Over the next several months, investment and corporate bankers are heading back to the office, ending a nearly two-year-long, COVID-19-inspired retreat to working from home. Canadian banks and other FI’s will lead the charge, a move that will be followed in the weeks and months ahead with the mass return of video chat-fatigued employees and their teams.
While we’re sure to be out of practice socially, as we return to the office, let’s remember to leave the problematic pre-pandemic behavior where it belongs.
Prior to COVID-19, the #MeToo movement helped amplify the conversation surrounding sexual misconduct and discrimination. It created an opportunity for organizations to take a closer look at policies surrounding workplace harassment, relationship disclosure, diversity, and inclusion. However, our 2020 findings from the Women in Capital Markets The Equity Equation survey of 600 employees across the Canadian financial industry tell a different story.
Underrepresented groups, including women, BIPOC, and employees who identify as LGBTQ2S+ continued to report harassment within the workplace at a higher rate than their white male counterparts. One-quarter of women and one-third of the LGBTQ2S+ community told us they believe their workplace is not free from harassment compared to only 12% of men – a deep disconnect in perception.
Despite the lessons from #MeToo, we’re still getting it wrong. At the start of February, CNN CEO Jeff Zucker resigned for not disclosing a consensual relationship with a colleague and in August 2021, New York Governor Andrew Cuomo stepped down over a barrage of sexual harassment allegations. McKinsey & Company’s 2021 “Women in the Workplace” report found women of color continue to experience the same rate of microaggressions – intentional or unintentional comments, actions, or behavior that indirectly or subtly express a prejudiced attitude towards a member of a marginalized group – as they did two years ago.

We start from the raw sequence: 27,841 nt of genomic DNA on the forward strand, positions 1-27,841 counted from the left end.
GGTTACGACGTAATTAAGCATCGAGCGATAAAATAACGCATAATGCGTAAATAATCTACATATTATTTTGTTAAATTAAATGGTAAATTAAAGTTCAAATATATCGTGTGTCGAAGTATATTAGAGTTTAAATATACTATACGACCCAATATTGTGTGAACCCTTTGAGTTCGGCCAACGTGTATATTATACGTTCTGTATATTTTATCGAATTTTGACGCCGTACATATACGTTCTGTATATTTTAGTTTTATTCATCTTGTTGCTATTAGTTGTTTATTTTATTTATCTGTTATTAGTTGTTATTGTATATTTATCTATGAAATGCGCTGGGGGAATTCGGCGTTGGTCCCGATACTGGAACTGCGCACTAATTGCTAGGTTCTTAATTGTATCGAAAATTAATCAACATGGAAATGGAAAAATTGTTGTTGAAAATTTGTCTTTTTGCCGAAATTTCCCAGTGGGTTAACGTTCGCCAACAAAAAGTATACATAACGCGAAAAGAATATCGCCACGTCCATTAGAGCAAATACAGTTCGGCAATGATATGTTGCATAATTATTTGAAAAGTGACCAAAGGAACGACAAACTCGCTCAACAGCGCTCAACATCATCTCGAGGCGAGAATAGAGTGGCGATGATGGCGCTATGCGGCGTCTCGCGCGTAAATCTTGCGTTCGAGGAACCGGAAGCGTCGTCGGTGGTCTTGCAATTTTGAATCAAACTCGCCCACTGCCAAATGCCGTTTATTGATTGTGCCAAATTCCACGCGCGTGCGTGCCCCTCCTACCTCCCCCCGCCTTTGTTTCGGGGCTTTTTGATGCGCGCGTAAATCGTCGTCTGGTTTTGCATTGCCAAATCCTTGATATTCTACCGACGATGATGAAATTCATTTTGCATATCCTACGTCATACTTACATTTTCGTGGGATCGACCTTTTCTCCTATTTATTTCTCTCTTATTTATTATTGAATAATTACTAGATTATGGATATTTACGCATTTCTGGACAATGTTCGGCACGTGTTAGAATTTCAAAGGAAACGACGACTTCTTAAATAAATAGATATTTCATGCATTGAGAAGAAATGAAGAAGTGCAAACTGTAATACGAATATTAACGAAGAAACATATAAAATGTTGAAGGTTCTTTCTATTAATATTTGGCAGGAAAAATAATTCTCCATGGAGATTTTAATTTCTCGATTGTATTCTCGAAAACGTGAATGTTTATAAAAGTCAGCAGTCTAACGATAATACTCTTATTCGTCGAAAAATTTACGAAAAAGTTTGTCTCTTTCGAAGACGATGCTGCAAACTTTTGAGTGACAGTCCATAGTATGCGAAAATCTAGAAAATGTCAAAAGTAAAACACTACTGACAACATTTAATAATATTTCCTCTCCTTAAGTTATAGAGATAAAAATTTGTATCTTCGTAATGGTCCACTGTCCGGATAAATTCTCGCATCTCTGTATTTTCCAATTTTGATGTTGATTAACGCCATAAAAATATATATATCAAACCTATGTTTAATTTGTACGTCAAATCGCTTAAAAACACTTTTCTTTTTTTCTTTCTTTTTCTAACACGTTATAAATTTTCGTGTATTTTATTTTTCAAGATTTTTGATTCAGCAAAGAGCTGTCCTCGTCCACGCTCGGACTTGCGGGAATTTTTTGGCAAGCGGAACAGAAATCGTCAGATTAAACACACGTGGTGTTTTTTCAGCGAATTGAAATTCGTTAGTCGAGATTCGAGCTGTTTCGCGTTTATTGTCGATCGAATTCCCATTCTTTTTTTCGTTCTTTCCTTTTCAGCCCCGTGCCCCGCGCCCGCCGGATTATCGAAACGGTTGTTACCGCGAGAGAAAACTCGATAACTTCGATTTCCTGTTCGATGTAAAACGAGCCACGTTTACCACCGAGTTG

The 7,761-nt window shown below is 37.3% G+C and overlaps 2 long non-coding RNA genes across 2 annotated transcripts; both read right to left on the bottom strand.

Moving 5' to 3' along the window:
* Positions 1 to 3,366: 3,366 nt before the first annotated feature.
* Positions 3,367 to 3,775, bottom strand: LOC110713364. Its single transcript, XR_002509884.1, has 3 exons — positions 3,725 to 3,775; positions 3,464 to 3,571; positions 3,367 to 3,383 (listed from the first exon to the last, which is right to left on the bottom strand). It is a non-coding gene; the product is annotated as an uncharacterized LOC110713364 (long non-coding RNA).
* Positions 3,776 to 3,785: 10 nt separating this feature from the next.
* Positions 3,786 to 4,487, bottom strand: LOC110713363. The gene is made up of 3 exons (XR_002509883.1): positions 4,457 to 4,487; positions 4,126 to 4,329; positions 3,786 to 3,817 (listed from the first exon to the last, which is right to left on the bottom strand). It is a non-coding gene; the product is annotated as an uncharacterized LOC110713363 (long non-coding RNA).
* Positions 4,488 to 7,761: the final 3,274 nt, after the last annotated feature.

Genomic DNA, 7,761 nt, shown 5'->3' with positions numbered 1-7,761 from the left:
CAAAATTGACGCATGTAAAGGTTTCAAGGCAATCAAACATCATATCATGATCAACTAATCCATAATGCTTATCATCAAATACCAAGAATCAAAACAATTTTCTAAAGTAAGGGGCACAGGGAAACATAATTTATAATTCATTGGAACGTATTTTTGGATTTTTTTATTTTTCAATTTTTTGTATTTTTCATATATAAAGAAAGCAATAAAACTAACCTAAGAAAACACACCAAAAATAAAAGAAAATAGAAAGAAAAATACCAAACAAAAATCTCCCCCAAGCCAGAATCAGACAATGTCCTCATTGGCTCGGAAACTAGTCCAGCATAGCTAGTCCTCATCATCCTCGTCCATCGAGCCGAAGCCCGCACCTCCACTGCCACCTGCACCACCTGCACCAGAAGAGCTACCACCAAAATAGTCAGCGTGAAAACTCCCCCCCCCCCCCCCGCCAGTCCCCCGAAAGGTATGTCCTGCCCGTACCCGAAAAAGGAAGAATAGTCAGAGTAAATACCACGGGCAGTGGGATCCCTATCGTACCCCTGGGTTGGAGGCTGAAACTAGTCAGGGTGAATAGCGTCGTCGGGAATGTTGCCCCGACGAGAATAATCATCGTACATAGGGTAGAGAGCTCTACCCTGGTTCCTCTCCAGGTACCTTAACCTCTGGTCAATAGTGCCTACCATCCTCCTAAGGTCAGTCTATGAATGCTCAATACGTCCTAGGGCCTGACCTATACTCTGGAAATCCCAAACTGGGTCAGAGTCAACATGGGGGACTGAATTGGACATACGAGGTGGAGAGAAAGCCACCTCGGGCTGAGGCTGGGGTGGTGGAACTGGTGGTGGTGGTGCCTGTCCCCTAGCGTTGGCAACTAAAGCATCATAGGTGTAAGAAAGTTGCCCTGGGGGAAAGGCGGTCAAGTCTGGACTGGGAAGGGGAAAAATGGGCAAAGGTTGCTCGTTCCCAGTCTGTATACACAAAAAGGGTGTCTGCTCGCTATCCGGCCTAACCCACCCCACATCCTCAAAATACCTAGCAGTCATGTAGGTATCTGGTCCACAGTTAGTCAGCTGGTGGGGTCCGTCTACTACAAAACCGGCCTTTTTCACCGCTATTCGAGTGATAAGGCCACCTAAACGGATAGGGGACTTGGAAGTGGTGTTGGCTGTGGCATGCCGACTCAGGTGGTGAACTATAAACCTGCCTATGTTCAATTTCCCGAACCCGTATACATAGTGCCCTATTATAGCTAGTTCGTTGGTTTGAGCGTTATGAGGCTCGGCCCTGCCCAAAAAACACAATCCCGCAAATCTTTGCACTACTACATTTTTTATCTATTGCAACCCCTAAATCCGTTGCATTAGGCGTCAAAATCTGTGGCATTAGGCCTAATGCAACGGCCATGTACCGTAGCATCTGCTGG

This is the backdrop against which we’re returning to the office. For underrepresented groups, the so-called Great Reboot carries a sense of anxiety and trepidation. Many professionals are reluctant to return to a workplace that, pre-pandemic, left them, victims, to inappropriate behaviors. They feel safer at home. How do organizations create a psychologically safe workplace for everyone?
Don’t just reboot – reset
Anti-harassment and discrimination laws lay out a clear framework for Canadian workplaces and most employers have their own policies in place. However, according to a Statistics Canada report, around one-third of women (32%) and one-quarter of men (26%) said they hadn’t received information from their organization about reporting sexual harassment and discrimination. Even having that information doesn’t necessarily result in action.
The survey also found one in five women say they “feared negative consequences for their careers” if they spoke out about what happened, a stark contrast to 8% of men who said the same.
As an organization preparing to bring employees back into the office, the return to work creates an opportunity for a cultural reset. Here’s how to do it differently:
Establish a clear policy for inter-office relationships
Consensual relationships can be a reality in the workplace but there’s an added complexity when power dynamics or conflicts of interest come into play. Putting in place a clear policy on disclosing workplace relationships and the measures that will be taken if a policy is breached can help insulate against sexual misconduct and reputational risk.
Take allegations seriously
Actively address everyday microaggressions in an open and transparent way. Restart or introduce anti-bias and anti-racism training, education on systemic barriers and inequities, effective allyship, and structured opportunities for employees to reflect on their own identities, privileges, and contributions. Empower bystanders with training on how to handle exclusion, discrimination, and harassment.
Check your power
According to the referenced Statistics Canada study, about three in ten of those surveyed who experienced unwanted physical contact or suggested sexual relations say it was a person in a position of authority that was responsible. It’s a narrative that comes up time and time again. For leaders, breaking the cycle means checking your privilege and power and how it’s perceived by junior employees. Encourage leaders to openly address biased language, behavior, and inappropriate conduct.
We all recognize the return to work doesn’t necessarily mean business as usual. We’ve learned a lot about ourselves over the past two years. Let’s put that into practice and actually do better by treating the Great Reboot as a workplace culture reset.
Written by Lara Zink.
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